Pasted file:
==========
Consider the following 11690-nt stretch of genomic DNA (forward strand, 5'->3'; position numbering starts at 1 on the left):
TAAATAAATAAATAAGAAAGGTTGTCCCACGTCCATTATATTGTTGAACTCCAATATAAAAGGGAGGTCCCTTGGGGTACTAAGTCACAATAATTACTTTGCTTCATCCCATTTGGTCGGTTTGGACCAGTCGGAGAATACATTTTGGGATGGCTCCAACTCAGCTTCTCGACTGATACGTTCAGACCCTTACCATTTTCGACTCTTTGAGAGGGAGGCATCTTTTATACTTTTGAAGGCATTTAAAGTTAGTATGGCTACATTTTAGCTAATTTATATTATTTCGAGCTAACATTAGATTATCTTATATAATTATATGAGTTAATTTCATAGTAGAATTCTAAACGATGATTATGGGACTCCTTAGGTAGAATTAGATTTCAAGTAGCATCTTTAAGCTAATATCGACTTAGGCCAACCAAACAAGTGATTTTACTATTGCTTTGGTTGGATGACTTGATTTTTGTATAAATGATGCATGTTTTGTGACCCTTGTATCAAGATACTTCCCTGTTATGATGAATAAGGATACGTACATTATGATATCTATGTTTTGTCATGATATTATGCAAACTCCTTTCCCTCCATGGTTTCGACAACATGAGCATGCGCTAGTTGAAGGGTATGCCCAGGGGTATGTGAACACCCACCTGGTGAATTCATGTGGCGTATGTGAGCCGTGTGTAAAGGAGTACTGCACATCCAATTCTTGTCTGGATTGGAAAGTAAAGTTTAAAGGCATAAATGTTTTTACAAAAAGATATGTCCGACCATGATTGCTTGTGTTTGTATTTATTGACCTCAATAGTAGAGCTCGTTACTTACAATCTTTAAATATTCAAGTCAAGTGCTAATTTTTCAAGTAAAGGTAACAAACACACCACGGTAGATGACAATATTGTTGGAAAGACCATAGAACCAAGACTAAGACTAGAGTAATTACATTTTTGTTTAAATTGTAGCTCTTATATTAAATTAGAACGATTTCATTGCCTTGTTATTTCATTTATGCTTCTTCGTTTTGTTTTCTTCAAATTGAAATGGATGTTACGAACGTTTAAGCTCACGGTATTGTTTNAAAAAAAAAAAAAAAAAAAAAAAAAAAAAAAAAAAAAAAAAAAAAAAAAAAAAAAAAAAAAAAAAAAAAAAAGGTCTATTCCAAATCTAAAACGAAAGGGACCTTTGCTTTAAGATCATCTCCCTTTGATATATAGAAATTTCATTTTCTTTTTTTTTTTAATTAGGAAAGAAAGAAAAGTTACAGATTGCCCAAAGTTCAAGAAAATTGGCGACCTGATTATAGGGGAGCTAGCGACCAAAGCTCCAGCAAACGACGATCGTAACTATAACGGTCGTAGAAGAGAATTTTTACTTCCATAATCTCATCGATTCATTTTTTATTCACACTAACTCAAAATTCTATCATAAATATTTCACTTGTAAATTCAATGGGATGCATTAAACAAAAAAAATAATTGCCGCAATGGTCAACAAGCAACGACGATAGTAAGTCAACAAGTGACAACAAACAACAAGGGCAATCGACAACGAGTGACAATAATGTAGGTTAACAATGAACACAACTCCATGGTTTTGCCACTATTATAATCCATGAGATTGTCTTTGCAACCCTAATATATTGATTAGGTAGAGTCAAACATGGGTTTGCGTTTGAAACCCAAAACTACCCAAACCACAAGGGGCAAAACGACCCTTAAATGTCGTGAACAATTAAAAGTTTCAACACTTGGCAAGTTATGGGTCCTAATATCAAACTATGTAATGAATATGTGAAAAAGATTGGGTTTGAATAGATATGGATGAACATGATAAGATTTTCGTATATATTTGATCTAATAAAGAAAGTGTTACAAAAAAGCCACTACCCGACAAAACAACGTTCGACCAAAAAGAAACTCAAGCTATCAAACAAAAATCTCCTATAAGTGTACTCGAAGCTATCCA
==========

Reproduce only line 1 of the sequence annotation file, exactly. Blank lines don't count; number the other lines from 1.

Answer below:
Consider the following 11690-nt stretch of genomic DNA (forward strand, 5'->3'; position numbering starts at 1 on the left):